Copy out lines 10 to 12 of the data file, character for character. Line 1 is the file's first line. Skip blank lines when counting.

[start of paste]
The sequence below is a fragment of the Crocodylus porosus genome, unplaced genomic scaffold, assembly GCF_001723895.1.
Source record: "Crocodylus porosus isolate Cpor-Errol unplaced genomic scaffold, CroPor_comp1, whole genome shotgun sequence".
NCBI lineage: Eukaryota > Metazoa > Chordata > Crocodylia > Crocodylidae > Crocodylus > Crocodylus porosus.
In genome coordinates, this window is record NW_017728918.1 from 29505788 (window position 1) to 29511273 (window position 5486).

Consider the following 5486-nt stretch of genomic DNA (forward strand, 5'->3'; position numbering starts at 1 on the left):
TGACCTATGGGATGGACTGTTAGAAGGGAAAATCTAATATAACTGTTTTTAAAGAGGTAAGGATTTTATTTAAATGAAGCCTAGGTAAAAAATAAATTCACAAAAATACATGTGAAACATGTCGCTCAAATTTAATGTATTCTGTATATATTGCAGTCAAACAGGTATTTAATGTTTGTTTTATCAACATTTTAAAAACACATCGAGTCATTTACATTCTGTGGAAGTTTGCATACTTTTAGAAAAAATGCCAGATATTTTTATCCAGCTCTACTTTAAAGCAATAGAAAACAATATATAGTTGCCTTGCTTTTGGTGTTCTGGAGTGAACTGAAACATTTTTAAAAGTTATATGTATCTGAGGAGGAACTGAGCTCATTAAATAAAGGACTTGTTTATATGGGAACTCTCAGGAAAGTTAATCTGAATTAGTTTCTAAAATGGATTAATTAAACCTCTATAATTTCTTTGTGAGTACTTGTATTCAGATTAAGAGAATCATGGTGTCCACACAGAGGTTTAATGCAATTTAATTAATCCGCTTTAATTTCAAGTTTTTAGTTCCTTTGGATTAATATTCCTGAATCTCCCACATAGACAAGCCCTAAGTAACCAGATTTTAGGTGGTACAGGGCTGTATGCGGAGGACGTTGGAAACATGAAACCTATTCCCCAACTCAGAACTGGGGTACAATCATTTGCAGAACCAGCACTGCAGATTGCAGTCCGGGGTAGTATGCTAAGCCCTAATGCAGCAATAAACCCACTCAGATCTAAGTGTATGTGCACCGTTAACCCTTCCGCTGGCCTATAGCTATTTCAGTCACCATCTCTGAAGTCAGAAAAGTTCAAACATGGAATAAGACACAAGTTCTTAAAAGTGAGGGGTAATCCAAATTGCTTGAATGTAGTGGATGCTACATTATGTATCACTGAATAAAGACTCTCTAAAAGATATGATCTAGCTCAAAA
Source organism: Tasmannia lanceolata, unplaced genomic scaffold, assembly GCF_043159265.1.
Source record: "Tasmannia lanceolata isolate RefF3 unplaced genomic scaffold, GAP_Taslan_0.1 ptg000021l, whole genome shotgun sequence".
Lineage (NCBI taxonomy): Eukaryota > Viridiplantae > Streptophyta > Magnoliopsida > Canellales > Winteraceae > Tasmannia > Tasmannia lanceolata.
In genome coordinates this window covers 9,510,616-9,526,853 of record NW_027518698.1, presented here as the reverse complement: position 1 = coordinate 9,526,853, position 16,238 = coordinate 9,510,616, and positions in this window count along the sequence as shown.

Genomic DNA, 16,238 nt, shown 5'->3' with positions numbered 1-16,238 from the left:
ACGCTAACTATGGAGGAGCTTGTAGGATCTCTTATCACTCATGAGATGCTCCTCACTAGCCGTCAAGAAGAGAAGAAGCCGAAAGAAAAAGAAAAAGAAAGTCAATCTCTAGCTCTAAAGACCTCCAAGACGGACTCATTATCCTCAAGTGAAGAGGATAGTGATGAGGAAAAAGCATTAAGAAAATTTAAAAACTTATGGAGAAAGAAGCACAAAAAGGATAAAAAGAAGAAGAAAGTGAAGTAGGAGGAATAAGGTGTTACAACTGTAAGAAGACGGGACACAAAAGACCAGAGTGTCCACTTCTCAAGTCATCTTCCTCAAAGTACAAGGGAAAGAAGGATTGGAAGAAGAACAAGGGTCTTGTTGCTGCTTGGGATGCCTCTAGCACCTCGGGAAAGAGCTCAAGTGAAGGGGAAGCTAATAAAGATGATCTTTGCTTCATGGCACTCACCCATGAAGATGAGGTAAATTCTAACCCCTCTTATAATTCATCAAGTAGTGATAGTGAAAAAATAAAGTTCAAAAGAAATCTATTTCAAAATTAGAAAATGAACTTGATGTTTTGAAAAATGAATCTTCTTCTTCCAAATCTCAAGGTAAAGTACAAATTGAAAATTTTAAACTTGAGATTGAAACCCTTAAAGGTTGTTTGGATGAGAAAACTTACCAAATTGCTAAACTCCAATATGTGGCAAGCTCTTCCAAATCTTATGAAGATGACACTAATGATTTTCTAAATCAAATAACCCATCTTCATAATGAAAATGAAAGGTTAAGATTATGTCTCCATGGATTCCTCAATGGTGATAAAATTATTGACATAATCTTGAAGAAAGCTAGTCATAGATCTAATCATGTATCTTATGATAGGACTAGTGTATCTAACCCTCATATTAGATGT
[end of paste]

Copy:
In genome coordinates this window covers 9,510,616-9,526,853 of record NW_027518698.1, presented here as the reverse complement: position 1 = coordinate 9,526,853, position 16,238 = coordinate 9,510,616, and positions in this window count along the sequence as shown.

Genomic DNA, 16,238 nt, shown 5'->3' with positions numbered 1-16,238 from the left:
ACGCTAACTATGGAGGAGCTTGTAGGATCTCTTATCACTCATGAGATGCTCCTCACTAGCCGTCAAGAAGAGAAGAAGCCGAAAGAAAAAGAAAAAGAAAGTCAATCTCTAGCTCTAAAGACCTCCAAGACGGACTCATTATCCTCAAGTGAAGAGGATAGTGATGAGGAAAAAGCATTAAGAAAATTTAAAAACTTATGGAGAAAGAAGCACAAAAAGGATAAAAAGAAGAAGAAAGTGAAGTAGGAGGAATAAGGTGTTACAACTGTAAGAAGACGGGACACAAAAGACCAGAGTGTCCACTTCTCAAGTCATCTTCCTCAAAGTACAAGGGAAAGAAGGATTGGAAGAAGAACAAGGGTCTTGTTGCTGCTTGGGATGCCTCTAGCACCTCGGGAAAGAGCTCAAGTGAAGGGGAAGCTAATAAAGATGATCTTTGCTTCATGGCACTCACCCATGAAGATGAGGTAAATTCTAACCCCTCTTATAATTCATCAAGTAGTGATAGTGAAAAAATAAAGTTCAAAAGAAATCTATTTCAAAATTAGAAAATGAACTTGATGTTTTGAAAAATGAATCTTCTTCTTCCAAATCTCAAGGTAAAGTACAAATTGAAAATTTTAAACTTGAGATTGAAACCCTTAAAGGTTGTTTGGATGAGAAAACTTACCAAATTGCTAAACTCCAATATGTGGCAAGCTCTTCCAAATCTTATGAAGATGACACTAATGATTTTCTAAATCAAATAACCCATCTTCATAATGAAAATGAAAGGTTAAGATTATGTCTCCATGGATTCCTCAATGGTGATAAAATTATTGACATAATCTTGAAGAAAGCTAGTCATAGATCTAATCATGTATCTTATGATAGGACTAGTGTATCTAACCCTCATATTAGATGT